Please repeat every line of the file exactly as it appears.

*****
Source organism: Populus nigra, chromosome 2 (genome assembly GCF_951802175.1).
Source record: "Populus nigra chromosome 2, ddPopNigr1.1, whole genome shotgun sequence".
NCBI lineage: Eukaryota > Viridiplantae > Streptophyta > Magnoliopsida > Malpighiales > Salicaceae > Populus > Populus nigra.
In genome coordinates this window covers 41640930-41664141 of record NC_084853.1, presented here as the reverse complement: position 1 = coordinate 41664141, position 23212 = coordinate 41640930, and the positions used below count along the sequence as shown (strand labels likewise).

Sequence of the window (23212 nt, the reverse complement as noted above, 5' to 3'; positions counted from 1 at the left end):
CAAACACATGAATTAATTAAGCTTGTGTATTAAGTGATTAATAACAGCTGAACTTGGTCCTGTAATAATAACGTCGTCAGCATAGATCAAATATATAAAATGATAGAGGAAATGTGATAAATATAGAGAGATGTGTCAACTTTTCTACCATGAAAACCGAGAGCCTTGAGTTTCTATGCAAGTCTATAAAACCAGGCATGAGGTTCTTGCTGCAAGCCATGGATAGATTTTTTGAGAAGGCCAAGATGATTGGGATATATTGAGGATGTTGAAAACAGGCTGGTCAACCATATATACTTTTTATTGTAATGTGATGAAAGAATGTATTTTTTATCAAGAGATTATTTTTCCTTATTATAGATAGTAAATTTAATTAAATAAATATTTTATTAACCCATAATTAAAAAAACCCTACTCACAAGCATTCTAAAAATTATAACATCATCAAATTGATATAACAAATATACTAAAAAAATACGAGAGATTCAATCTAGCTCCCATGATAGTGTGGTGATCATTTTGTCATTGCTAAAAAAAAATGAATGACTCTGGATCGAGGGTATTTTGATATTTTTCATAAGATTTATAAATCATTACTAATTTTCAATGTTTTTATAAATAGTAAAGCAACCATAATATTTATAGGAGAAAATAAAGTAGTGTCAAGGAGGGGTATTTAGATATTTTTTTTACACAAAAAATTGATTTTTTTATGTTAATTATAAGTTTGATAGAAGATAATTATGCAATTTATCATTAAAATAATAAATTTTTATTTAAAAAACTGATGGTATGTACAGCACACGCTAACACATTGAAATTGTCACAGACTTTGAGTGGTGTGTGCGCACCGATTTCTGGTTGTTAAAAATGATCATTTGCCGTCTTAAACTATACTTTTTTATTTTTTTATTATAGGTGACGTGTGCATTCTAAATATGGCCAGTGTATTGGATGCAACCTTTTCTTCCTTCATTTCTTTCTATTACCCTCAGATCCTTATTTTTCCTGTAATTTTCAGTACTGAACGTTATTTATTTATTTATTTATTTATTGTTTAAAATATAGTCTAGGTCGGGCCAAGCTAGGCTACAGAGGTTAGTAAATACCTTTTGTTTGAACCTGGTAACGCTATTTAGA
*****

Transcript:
Source organism: Populus nigra, chromosome 2 (genome assembly GCF_951802175.1).
Source record: "Populus nigra chromosome 2, ddPopNigr1.1, whole genome shotgun sequence".
NCBI lineage: Eukaryota > Viridiplantae > Streptophyta > Magnoliopsida > Malpighiales > Salicaceae > Populus > Populus nigra.
In genome coordinates this window covers 41640930-41664141 of record NC_084853.1, presented here as the reverse complement: position 1 = coordinate 41664141, position 23212 = coordinate 41640930, and the positions used below count along the sequence as shown (strand labels likewise).

Sequence of the window (23212 nt, the reverse complement as noted above, 5' to 3'; positions counted from 1 at the left end):
CAAACACATGAATTAATTAAGCTTGTGTATTAAGTGATTAATAACAGCTGAACTTGGTCCTGTAATAATAACGTCGTCAGCATAGATCAAATATATAAAATGATAGAGGAAATGTGATAAATATAGAGAGATGTGTCAACTTTTCTACCATGAAAACCGAGAGCCTTGAGTTTCTATGCAAGTCTATAAAACCAGGCATGAGGTTCTTGCTGCAAGCCATGGATAGATTTTTTGAGAAGGCCAAGATGATTGGGATATATTGAGGATGTTGAAAACAGGCTGGTCAACCATATATACTTTTTATTGTAATGTGATGAAAGAATGTATTTTTTATCAAGAGATTATTTTTCCTTATTATAGATAGTAAATTTAATTAAATAAATATTTTATTAACCCATAATTAAAAAAACCCTACTCACAAGCATTCTAAAAATTATAACATCATCAAATTGATATAACAAATATACTAAAAAAATACGAGAGATTCAATCTAGCTCCCATGATAGTGTGGTGATCATTTTGTCATTGCTAAAAAAAAATGAATGACTCTGGATCGAGGGTATTTTGATATTTTTCATAAGATTTATAAATCATTACTAATTTTCAATGTTTTTATAAATAGTAAAGCAACCATAATATTTATAGGAGAAAATAAAGTAGTGTCAAGGAGGGGTATTTAGATATTTTTTTTACACAAAAAATTGATTTTTTTATGTTAATTATAAGTTTGATAGAAGATAATTATGCAATTTATCATTAAAATAATAAATTTTTATTTAAAAAACTGATGGTATGTACAGCACACGCTAACACATTGAAATTGTCACAGACTTTGAGTGGTGTGTGCGCACCGATTTCTGGTTGTTAAAAATGATCATTTGCCGTCTTAAACTATACTTTTTTATTTTTTTATTATAGGTGACGTGTGCATTCTAAATATGGCCAGTGTATTGGATGCAACCTTTTCTTCCTTCATTTCTTTCTATTACCCTCAGATCCTTATTTTTCCTGTAATTTTCAGTACTGAACGTTATTTATTTATTTATTTATTTATTGTTTAAAATATAGTCTAGGTCGGGCCAAGCTAGGCTACAGAGGTTAGTAAATACCTTTTGTTTGAACCTGGTAACGCTATTTAGA